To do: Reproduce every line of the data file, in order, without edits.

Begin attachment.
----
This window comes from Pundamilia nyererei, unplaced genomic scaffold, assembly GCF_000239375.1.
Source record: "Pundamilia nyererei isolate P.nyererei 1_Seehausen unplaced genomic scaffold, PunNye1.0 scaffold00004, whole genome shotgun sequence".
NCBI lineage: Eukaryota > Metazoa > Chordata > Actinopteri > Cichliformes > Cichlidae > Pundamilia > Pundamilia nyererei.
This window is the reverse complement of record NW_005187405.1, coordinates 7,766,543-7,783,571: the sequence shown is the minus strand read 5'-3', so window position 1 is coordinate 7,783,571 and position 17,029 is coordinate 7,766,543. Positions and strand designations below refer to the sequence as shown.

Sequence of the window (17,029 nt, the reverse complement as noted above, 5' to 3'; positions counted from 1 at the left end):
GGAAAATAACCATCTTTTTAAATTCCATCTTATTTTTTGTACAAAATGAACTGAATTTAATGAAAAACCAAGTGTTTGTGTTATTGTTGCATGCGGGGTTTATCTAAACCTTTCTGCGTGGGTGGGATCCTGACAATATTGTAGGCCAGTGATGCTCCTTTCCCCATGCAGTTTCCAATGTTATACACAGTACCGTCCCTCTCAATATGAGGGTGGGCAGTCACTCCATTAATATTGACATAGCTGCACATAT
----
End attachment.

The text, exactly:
This window comes from Pundamilia nyererei, unplaced genomic scaffold, assembly GCF_000239375.1.
Source record: "Pundamilia nyererei isolate P.nyererei 1_Seehausen unplaced genomic scaffold, PunNye1.0 scaffold00004, whole genome shotgun sequence".
NCBI lineage: Eukaryota > Metazoa > Chordata > Actinopteri > Cichliformes > Cichlidae > Pundamilia > Pundamilia nyererei.
This window is the reverse complement of record NW_005187405.1, coordinates 7,766,543-7,783,571: the sequence shown is the minus strand read 5'-3', so window position 1 is coordinate 7,783,571 and position 17,029 is coordinate 7,766,543. Positions and strand designations below refer to the sequence as shown.

Sequence of the window (17,029 nt, the reverse complement as noted above, 5' to 3'; positions counted from 1 at the left end):
GGAAAATAACCATCTTTTTAAATTCCATCTTATTTTTTGTACAAAATGAACTGAATTTAATGAAAAACCAAGTGTTTGTGTTATTGTTGCATGCGGGGTTTATCTAAACCTTTCTGCGTGGGTGGGATCCTGACAATATTGTAGGCCAGTGATGCTCCTTTCCCCATGCAGTTTCCAATGTTATACACAGTACCGTCCCTCTCAATATGAGGGTGGGCAGTCACTCCATTAATATTGACATAGCTGCACATAT